The fraud: He deceived investors about the technological achievements, when his product – an electric truck that runs on hydrogen – did not work at the time
Red flags: recognition of customers and future revenues as existing, and odd expenses like paying rent for an employee the CEO didn’t want to leave
A series of failures that are revealed again and again
A background check on the entrepreneurs who founded Joonko would have revealed a number of red flags: of the three entrepreneurs who founded it, only one remains, CEO Ilit Raz who managed the company and coordinated the entire financial side. In addition, the entrepreneur was previously fired from a company that was not mentioned in the LinkedIn profile of And she left another company after two months on the grounds that she was terminally ill, according to a publication revealed in Globes (Rez denied the incident, AG).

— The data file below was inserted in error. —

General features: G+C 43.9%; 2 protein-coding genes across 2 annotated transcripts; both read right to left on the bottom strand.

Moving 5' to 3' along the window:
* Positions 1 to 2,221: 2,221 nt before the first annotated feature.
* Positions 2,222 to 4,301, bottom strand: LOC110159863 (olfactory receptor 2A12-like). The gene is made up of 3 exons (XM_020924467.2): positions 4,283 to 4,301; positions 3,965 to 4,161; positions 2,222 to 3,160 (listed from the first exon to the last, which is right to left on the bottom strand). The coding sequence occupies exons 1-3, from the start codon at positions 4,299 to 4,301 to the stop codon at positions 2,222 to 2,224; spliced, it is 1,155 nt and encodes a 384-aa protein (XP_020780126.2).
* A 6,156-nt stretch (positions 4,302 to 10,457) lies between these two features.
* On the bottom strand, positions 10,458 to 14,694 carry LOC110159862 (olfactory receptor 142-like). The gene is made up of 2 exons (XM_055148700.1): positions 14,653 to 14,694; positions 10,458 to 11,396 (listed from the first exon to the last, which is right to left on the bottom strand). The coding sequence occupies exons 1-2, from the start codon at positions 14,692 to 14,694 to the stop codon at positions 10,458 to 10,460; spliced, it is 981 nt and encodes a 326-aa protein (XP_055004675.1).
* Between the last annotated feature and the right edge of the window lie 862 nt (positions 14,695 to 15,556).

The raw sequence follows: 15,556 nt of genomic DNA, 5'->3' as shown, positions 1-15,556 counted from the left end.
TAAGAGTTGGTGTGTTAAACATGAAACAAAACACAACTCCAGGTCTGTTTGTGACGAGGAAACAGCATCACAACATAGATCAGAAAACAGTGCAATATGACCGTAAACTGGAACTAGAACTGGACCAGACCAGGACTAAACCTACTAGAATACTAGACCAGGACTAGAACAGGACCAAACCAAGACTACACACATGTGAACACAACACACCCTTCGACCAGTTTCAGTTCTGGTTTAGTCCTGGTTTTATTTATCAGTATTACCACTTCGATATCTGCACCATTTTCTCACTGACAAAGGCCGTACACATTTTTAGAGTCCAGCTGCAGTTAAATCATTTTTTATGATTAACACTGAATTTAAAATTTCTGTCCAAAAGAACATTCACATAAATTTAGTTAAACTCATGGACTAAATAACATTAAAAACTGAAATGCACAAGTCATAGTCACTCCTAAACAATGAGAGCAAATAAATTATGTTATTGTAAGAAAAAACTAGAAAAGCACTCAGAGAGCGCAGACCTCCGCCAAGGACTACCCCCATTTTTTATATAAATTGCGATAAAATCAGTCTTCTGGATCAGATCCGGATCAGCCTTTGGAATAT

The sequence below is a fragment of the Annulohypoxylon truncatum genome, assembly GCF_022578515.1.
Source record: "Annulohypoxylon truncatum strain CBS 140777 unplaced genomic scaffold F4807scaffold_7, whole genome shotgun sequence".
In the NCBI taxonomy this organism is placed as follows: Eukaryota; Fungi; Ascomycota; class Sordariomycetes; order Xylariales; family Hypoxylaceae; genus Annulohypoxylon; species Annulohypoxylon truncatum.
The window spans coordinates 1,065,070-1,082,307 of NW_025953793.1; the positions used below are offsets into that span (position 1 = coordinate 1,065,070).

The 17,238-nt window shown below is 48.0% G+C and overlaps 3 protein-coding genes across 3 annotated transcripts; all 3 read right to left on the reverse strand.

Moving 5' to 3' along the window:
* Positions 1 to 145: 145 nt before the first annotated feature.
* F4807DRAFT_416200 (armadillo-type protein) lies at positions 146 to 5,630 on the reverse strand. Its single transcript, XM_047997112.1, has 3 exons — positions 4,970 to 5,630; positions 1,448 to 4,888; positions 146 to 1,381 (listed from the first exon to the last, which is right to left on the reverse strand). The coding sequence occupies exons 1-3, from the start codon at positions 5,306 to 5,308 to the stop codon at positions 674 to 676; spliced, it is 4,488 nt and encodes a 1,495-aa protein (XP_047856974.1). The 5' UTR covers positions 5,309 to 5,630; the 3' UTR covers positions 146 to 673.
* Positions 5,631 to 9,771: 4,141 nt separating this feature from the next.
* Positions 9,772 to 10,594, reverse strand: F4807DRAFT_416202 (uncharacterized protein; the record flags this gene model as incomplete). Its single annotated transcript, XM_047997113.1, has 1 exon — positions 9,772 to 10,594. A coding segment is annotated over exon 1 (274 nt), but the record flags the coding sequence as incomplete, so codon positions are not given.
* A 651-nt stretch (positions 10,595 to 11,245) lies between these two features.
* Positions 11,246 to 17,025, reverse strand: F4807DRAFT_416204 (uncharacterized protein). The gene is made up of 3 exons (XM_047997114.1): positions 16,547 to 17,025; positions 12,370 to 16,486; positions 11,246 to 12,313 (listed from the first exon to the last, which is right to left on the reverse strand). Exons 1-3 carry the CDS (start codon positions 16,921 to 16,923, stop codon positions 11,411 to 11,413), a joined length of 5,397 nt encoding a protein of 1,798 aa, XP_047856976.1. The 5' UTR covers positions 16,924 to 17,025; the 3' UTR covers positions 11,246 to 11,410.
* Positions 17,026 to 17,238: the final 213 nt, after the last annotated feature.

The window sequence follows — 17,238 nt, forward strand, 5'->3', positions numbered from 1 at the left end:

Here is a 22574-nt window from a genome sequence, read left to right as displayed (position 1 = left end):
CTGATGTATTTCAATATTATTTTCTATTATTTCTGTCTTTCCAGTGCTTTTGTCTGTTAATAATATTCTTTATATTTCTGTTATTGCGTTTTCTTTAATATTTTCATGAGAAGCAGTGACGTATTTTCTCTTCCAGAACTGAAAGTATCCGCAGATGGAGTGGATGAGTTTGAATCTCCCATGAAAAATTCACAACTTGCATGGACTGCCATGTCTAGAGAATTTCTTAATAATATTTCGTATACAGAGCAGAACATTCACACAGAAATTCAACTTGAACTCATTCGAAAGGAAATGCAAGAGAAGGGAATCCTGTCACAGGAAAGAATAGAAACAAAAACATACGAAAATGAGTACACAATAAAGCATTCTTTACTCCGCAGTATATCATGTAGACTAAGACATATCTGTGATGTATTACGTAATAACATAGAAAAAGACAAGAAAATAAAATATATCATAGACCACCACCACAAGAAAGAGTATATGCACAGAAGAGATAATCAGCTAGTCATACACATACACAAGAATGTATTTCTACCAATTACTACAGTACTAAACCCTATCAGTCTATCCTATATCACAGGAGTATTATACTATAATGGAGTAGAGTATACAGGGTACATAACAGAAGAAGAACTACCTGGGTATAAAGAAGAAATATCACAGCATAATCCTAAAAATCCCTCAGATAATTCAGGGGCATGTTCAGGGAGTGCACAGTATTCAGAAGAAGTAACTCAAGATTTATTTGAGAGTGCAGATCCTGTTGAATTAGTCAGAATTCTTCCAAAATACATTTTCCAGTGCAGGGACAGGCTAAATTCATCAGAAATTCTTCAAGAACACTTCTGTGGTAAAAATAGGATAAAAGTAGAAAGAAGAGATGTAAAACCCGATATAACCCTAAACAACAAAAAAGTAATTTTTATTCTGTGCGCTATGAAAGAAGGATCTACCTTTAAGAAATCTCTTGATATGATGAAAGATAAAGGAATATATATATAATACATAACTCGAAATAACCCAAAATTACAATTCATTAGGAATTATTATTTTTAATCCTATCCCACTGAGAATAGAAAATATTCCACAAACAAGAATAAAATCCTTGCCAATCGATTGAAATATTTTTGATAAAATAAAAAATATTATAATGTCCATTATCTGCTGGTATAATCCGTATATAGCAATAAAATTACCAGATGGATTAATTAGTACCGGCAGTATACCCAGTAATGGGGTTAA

The lack of thorough background checks for entrepreneurs is not the only “hole” that allows the existence of the wild west in the high-tech industry. A series of failures that are repeatedly discovered in investments, exits and issuances testify to a large corporate and regulatory vacuum that allows any entrepreneur or investor to tell almost any story.
“The industry operates without any control,” an investor who asked to remain anonymous tells Globes. “I am one of those who hires a medium-sized accounting firm that also specializes in cross-checking data and thorough checks before I invest in a company, but I know that many of my colleagues in the industry do not do this.”
It was not for nothing that the high-tech industry grew out of a shroud of secrecy, as if it were a black box. Today’s large public high-tech companies also began as small start-ups operating partly under the radar, fearing that the existing giant companies would find out about their technology and quickly develop a competing product. In any case, most of the founders working in the industry came from positions in the intelligence corps, where secrecy is the bread and butter of their rule.